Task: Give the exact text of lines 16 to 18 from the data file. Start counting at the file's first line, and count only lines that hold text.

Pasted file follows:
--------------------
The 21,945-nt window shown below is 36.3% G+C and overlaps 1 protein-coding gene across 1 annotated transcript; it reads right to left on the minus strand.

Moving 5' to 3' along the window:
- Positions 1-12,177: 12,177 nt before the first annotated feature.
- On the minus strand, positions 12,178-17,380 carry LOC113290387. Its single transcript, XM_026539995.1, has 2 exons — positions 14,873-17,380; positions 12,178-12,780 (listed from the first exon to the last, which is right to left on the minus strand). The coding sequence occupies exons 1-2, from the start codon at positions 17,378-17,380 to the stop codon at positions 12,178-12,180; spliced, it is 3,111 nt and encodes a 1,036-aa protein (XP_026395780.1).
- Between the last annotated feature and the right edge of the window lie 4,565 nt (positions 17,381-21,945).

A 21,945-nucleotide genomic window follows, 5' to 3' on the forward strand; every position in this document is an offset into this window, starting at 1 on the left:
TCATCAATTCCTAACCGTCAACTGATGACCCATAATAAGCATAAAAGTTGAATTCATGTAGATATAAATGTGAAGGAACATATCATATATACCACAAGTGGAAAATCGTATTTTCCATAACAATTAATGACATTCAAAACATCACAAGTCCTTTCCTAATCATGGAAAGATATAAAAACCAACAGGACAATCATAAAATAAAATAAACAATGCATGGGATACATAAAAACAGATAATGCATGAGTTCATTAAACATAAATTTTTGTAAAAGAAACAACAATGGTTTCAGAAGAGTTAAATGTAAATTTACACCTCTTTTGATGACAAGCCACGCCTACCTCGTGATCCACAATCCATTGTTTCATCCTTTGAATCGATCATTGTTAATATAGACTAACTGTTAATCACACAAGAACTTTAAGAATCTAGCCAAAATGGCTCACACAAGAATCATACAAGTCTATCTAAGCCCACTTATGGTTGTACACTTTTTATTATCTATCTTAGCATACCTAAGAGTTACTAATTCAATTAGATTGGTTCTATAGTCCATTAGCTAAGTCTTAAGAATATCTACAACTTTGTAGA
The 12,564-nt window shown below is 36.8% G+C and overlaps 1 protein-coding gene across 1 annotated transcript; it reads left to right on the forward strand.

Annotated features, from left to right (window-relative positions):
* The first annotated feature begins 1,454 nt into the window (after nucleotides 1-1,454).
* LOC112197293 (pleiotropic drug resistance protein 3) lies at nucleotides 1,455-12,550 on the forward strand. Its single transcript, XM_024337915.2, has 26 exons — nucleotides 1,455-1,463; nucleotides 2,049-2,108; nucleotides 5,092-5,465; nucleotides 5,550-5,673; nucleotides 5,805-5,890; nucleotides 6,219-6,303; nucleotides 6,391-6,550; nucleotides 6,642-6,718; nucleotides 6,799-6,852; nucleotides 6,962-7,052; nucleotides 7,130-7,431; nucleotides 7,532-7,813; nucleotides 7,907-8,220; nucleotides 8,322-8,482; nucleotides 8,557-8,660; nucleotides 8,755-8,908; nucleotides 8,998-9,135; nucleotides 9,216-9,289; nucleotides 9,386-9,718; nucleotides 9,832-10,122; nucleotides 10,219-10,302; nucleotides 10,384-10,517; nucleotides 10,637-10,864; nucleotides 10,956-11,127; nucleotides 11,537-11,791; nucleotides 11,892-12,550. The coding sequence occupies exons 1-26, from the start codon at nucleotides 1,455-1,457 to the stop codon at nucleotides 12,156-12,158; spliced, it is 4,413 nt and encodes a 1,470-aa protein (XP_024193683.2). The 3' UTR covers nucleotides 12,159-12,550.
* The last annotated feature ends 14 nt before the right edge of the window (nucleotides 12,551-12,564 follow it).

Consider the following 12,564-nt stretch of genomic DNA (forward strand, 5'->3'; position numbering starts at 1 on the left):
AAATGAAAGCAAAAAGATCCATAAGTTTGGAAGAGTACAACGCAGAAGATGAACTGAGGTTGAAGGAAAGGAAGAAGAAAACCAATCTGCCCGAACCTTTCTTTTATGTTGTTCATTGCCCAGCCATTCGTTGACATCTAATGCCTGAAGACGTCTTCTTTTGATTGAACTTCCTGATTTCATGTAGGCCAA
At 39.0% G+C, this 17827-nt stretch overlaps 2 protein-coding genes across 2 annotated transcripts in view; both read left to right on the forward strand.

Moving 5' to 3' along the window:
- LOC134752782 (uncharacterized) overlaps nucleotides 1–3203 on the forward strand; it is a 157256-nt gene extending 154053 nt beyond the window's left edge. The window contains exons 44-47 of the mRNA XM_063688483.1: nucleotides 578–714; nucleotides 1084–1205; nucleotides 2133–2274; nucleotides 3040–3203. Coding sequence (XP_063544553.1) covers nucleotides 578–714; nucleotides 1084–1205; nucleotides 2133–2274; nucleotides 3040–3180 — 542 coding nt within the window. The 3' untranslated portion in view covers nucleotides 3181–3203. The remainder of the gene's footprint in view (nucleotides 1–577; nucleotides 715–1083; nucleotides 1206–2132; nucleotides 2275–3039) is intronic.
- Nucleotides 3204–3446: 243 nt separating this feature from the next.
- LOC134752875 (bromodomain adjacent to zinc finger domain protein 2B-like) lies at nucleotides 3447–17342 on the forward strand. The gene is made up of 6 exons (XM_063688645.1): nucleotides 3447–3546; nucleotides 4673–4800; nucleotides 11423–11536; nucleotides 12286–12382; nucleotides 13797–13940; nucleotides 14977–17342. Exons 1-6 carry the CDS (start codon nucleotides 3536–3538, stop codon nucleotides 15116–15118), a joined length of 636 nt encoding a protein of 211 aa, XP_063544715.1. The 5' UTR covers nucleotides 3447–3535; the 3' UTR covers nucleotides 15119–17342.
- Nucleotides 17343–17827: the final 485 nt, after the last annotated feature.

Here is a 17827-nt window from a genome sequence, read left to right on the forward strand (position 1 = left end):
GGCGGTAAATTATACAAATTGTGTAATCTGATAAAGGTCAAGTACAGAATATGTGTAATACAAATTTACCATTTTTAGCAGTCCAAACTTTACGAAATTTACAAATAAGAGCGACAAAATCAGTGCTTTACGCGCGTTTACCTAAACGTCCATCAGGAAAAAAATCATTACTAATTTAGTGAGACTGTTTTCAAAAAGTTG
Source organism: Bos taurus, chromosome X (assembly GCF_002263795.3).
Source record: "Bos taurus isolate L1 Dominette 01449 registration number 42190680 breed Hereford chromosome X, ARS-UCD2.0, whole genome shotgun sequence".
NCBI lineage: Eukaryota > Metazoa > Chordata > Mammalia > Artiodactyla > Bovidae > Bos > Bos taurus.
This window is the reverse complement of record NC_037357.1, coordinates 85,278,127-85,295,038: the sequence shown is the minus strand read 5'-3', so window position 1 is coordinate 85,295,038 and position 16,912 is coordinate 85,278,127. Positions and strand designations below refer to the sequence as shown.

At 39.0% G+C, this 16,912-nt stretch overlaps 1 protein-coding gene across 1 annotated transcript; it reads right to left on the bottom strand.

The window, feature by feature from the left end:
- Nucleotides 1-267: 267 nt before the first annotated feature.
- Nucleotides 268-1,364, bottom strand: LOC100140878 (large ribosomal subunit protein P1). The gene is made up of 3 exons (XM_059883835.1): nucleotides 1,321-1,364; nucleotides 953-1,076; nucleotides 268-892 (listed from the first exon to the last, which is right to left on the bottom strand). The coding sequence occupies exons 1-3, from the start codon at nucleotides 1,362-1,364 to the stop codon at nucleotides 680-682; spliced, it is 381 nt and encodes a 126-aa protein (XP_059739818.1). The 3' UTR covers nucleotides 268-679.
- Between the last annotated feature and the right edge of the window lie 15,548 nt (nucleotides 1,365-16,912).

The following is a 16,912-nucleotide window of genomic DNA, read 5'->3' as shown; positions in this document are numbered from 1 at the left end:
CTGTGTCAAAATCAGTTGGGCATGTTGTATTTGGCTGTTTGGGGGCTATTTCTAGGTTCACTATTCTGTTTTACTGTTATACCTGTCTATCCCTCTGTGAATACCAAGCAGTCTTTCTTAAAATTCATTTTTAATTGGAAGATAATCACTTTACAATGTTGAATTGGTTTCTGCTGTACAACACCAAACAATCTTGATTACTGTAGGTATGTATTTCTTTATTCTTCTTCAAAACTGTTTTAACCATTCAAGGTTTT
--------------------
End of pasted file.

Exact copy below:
Moving 5' to 3' along the window:
- LOC134752782 (uncharacterized) overlaps nucleotides 1–3203 on the forward strand; it is a 157256-nt gene extending 154053 nt beyond the window's left edge. The window contains exons 44-47 of the mRNA XM_063688483.1: nucleotides 578–714; nucleotides 1084–1205; nucleotides 2133–2274; nucleotides 3040–3203. Coding sequence (XP_063544553.1) covers nucleotides 578–714; nucleotides 1084–1205; nucleotides 2133–2274; nucleotides 3040–3180 — 542 coding nt within the window. The 3' untranslated portion in view covers nucleotides 3181–3203. The remainder of the gene's footprint in view (nucleotides 1–577; nucleotides 715–1083; nucleotides 1206–2132; nucleotides 2275–3039) is intronic.
- Nucleotides 3204–3446: 243 nt separating this feature from the next.